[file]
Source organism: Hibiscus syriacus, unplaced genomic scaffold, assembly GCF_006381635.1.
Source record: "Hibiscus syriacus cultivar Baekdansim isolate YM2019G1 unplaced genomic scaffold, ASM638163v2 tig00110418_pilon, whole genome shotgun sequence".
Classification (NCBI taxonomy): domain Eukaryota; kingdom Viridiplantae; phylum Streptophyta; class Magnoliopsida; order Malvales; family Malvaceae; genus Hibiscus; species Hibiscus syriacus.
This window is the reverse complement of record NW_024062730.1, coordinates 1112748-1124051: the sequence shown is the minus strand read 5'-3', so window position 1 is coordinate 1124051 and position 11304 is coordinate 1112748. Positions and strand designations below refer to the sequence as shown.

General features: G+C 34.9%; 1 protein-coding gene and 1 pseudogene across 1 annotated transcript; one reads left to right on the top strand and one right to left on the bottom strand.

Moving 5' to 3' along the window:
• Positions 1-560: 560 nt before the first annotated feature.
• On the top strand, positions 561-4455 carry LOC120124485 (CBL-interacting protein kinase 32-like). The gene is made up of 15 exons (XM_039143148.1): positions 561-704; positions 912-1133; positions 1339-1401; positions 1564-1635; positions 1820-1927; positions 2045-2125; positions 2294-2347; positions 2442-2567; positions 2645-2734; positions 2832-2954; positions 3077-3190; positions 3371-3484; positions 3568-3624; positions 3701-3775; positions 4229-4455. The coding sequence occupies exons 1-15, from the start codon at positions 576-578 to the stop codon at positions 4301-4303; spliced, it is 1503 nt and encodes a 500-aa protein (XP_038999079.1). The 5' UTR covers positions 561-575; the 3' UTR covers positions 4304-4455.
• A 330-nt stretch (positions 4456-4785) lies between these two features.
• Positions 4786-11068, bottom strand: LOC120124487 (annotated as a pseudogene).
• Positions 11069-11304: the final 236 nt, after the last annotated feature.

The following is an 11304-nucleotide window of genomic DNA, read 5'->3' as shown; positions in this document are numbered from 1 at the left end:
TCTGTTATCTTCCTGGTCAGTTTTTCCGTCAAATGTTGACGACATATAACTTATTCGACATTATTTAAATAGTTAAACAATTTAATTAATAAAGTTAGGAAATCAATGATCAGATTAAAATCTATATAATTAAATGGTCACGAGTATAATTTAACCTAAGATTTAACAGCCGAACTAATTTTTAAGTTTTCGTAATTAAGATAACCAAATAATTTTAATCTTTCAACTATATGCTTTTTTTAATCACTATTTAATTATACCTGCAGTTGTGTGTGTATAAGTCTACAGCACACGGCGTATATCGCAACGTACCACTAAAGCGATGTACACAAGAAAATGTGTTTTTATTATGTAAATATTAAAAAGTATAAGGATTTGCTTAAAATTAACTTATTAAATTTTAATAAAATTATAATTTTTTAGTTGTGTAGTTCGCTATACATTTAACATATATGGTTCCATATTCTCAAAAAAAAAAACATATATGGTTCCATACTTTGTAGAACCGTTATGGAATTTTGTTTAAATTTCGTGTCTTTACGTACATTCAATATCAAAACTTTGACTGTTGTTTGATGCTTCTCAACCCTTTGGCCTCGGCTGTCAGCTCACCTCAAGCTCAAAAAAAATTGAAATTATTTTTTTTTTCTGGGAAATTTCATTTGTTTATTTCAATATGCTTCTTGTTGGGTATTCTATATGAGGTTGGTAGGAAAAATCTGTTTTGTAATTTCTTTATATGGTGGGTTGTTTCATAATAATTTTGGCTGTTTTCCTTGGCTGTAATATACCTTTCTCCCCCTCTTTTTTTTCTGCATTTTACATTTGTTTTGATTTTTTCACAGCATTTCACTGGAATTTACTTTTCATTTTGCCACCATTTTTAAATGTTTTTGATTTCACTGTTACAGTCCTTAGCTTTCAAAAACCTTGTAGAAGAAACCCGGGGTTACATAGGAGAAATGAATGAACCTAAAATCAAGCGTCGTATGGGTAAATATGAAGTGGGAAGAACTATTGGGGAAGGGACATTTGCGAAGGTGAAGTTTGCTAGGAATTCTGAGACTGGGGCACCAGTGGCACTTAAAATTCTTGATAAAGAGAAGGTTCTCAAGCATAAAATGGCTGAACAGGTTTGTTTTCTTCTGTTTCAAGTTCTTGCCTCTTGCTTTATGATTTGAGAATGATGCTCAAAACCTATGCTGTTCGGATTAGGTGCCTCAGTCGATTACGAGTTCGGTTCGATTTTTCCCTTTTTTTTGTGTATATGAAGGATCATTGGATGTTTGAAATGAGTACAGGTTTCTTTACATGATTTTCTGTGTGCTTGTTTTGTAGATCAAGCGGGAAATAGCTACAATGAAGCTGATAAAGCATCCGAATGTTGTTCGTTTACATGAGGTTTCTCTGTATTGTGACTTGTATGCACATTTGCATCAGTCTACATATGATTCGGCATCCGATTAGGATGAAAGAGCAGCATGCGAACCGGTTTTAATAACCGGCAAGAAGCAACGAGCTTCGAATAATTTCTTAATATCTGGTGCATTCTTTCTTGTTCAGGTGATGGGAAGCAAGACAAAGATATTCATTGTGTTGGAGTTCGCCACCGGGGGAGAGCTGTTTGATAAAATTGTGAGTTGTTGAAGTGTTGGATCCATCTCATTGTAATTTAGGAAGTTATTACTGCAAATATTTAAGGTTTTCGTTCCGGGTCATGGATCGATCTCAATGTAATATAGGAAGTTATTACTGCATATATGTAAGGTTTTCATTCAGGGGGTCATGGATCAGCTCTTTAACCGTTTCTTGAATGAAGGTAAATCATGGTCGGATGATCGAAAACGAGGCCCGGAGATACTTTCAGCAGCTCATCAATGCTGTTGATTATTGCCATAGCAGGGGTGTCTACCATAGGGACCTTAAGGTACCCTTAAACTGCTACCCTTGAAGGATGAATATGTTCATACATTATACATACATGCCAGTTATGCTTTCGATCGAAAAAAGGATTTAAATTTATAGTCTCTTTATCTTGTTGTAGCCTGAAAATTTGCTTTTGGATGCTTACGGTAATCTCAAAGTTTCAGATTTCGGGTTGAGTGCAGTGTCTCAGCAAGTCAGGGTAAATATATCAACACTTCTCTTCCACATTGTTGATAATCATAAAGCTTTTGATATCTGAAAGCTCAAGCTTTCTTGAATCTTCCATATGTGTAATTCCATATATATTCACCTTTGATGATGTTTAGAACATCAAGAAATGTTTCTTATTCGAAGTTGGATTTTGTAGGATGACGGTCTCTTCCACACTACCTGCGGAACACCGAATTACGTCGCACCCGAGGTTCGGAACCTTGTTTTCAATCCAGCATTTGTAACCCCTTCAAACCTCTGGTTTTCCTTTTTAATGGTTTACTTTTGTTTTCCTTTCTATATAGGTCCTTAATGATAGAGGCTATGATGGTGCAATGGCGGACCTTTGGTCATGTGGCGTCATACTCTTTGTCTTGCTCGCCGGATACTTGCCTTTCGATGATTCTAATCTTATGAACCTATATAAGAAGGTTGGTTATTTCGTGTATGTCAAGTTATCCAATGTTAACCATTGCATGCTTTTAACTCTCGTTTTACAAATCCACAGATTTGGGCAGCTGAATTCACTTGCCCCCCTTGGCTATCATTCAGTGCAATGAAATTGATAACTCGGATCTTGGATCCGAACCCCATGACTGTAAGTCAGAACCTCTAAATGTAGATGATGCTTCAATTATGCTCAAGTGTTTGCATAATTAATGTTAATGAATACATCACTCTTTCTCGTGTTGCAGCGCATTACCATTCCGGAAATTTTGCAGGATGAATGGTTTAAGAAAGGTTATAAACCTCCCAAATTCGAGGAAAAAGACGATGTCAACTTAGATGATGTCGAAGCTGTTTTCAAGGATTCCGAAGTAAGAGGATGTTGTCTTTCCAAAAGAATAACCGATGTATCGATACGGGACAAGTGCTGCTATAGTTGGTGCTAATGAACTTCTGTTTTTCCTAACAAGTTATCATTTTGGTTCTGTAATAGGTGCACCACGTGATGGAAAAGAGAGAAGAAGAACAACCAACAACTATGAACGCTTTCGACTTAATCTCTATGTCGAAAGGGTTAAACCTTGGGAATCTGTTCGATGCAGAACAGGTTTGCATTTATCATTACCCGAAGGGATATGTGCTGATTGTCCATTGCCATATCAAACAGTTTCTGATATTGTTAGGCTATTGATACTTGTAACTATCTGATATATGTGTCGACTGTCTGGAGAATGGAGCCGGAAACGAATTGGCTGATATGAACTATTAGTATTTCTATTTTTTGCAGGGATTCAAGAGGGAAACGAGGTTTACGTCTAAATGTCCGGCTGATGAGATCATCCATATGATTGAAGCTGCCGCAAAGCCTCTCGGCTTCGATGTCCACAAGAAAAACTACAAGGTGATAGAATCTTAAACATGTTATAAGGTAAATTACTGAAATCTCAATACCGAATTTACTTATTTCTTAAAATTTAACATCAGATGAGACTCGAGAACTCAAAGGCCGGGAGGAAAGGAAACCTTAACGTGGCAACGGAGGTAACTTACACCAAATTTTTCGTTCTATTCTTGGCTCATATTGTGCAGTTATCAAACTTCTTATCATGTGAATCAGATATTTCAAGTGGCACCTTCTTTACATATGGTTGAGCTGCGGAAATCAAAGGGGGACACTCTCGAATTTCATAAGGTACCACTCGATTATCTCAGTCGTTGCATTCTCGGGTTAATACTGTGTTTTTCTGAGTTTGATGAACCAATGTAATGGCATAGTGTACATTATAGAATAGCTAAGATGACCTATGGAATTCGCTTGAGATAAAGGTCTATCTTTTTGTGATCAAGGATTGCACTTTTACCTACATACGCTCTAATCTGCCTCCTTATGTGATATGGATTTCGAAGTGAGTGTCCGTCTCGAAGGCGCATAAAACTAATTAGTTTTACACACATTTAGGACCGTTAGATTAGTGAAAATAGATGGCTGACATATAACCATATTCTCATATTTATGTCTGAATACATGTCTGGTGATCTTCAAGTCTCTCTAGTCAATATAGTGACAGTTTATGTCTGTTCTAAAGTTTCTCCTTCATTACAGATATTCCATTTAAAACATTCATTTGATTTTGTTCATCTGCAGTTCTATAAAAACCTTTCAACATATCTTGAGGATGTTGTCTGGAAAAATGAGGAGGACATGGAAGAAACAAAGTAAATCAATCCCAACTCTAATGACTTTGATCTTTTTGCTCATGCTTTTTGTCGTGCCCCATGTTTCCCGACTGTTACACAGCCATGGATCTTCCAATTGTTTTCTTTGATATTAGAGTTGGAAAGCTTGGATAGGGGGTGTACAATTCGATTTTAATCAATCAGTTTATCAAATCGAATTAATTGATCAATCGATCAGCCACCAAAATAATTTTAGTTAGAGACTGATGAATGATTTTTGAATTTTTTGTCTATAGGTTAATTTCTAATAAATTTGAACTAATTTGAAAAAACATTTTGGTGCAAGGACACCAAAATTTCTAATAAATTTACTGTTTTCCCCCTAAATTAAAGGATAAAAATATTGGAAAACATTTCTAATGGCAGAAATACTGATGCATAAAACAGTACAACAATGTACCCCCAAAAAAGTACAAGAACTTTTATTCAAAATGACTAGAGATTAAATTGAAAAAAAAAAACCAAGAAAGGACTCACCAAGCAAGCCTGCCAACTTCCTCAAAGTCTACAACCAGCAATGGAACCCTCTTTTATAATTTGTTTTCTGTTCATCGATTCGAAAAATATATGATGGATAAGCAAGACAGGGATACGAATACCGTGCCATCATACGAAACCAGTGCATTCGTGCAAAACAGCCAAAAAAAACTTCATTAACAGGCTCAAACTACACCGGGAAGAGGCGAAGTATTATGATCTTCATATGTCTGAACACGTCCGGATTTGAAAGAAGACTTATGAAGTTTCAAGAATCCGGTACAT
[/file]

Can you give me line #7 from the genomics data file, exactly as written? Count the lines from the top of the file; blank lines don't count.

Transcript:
• Positions 1-560: 560 nt before the first annotated feature.